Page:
We had a patient who has really grown up in and out of the hospital. All the staff knows her and her family. She had been in the Pediatric Intensive Care Unit (PICU) for about a month, and had been intubated - on life support. She was not doing well. The doctors had approached mom about taking her off life support the Saturday before. Mom was okay with it, and said that she'd been through so much and if was her time to go she wanted to honor that. So they had taken her off.It was Wednesday and she was still alive. Amazing. The doctors approached mom about taking off her oxygen mask. Mom was supportive, and began praying over her daughter. The mother of another young patient who was in the bed next to her began praying with her.

The nurse practitioner went to the nurses station to chart that she had taken off the oxygen mask. While doing so, she looked up at the security monitor that videotapes the double doors leading into the PICU. It records anyone who may be waiting outside the doors to get in since it is a secure unit. She saw a man standing there, and it looked a little funny to her, so she decided to walk down the hall to open the double doors personally. When she opened them, no one was standing there. She walked back down to the nurses station to finish charting, assuming he had walked away, but saw him still standing there on the monitor.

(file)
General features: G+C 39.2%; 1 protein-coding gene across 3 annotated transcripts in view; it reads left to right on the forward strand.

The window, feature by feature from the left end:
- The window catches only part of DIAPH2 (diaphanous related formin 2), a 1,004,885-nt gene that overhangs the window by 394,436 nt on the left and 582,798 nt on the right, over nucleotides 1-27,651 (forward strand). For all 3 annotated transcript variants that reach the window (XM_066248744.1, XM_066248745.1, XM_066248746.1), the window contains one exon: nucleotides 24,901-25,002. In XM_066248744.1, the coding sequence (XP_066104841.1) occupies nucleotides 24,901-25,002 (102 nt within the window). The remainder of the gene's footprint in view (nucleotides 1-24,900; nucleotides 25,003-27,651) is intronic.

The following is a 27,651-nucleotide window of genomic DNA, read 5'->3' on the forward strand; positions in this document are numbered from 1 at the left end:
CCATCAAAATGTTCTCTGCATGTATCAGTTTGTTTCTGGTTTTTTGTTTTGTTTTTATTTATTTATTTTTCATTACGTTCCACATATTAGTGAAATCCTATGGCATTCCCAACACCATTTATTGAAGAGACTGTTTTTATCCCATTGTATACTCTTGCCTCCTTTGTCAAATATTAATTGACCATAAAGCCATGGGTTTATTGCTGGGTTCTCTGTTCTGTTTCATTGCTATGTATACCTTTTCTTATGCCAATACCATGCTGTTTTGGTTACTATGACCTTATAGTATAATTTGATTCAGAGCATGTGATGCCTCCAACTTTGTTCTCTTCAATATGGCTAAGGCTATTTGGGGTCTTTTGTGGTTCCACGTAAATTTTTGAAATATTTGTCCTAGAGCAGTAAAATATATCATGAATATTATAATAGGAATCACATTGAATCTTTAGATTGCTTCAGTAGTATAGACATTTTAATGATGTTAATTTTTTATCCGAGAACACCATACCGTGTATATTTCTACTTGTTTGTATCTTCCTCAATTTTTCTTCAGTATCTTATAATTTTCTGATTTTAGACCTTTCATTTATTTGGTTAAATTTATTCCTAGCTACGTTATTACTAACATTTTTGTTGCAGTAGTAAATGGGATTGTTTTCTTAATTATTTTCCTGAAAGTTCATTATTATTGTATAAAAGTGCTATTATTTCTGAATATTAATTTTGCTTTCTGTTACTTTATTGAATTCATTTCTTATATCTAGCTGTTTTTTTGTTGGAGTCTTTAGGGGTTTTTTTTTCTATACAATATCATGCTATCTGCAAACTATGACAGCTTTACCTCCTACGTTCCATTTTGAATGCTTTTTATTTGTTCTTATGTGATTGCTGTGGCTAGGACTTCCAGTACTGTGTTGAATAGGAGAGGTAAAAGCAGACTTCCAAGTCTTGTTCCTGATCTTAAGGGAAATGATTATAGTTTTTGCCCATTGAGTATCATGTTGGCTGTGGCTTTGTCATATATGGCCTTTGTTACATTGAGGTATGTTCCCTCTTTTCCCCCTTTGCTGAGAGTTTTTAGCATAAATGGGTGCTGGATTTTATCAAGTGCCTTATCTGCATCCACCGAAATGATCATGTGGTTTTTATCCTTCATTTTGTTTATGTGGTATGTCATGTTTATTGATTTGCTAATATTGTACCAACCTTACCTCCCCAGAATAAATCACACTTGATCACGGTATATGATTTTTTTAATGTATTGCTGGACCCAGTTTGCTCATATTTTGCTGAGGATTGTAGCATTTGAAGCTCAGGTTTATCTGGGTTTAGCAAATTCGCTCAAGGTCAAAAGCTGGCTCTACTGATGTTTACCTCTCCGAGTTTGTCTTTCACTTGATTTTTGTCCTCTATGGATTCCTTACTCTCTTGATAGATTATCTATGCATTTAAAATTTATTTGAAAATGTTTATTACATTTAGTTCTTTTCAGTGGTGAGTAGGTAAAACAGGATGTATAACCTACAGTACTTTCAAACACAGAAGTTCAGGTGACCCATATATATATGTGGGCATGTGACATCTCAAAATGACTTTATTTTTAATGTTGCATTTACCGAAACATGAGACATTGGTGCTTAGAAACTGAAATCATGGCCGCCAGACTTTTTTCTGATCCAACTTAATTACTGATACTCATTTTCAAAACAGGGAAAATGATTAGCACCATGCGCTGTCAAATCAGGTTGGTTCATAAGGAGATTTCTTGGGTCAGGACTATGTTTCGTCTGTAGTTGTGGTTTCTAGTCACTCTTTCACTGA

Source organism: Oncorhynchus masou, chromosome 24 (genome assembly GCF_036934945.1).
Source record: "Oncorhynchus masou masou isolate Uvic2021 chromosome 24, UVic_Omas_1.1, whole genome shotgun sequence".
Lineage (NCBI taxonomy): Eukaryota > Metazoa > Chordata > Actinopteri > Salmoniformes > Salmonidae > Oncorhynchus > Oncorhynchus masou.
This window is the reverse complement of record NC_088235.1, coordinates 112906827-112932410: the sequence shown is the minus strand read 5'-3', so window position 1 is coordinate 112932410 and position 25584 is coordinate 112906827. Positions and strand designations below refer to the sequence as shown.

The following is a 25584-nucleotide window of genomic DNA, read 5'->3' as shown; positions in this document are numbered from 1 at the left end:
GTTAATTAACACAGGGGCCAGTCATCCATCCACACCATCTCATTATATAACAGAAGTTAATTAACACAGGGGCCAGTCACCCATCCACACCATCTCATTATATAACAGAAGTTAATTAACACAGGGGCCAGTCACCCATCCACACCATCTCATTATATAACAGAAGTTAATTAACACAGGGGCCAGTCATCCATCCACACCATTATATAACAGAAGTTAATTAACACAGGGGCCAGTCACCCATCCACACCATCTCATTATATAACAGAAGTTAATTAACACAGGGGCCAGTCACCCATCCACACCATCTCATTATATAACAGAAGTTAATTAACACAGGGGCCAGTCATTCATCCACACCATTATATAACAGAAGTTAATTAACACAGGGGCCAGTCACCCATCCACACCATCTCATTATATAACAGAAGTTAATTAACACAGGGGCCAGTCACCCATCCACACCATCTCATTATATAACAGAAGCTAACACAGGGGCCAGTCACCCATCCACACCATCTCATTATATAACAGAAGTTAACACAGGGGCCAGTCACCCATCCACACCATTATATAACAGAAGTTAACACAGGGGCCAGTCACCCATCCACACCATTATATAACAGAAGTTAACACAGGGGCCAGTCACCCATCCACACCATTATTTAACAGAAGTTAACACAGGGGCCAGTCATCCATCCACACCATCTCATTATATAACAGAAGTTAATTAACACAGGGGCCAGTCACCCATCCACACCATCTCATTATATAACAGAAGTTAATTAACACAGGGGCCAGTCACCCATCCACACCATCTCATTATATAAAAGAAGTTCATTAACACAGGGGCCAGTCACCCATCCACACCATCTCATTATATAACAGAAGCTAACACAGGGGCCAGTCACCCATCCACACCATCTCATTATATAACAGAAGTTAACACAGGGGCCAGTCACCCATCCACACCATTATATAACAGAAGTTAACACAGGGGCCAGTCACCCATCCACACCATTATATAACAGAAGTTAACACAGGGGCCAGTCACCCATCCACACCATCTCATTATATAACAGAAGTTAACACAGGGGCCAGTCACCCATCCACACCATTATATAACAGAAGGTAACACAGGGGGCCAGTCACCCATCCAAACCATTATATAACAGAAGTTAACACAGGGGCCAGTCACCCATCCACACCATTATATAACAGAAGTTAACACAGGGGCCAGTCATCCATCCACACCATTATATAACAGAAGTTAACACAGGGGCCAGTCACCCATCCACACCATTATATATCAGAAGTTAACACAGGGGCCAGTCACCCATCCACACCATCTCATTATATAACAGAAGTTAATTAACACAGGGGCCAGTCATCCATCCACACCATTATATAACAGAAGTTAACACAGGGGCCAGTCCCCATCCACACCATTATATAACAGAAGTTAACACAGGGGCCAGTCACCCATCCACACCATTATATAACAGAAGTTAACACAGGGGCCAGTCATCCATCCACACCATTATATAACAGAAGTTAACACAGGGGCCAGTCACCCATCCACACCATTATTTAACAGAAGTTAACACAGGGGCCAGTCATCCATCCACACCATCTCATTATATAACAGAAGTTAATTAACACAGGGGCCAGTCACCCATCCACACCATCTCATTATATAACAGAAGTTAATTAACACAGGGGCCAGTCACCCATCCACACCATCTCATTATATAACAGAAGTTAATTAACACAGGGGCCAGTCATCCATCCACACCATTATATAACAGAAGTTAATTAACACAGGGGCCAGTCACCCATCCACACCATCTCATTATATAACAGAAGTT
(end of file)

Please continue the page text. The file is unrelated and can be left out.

So she opened the doors with a button near the nurses station and leaned over to see him walk in, but no one was standing there. She pulled over another nurse and both stood staring at this man on the monitor and opening the doors to find no one there. The nurse practitioner leaned in closely to look at the man on the monitor and said, 'Oh my gosh. That's an angel. You can see his wings!'

They said that the sun starting shining so brightly and the whole PICU was strangely filled with light. They said he was a tall man and you could see wings behind him.T hey pulled over all the staff of the PICU and the two praying mothers and everyone was staring at this man on the monitor and opening the doors to find no one there.

Crying, everyone pulled out their camera phones to take pictures, but no one could get it to show up on their camera. The mother of the girl pulled out her camera phone and finally got a picture of the angel who was guarding the doors to the PICU. He turned out as a man of light.

I have attached the picture from her phone.The girl was later discharged from the hospital to go home. A Miracle.

This story makes me so grateful for the way that God reveals himself to us, and the how Great He is really is. We have much to be thankful for this holiday. :)--

Katy L. Field, CCLSCertified Child Life SpecialistPresbyterian Blume Pediatric Hematology and Oncology ClinicCharlotte, NC

Merry Christmas
Love Lori

Thursday, December 11, 2008

Finals Week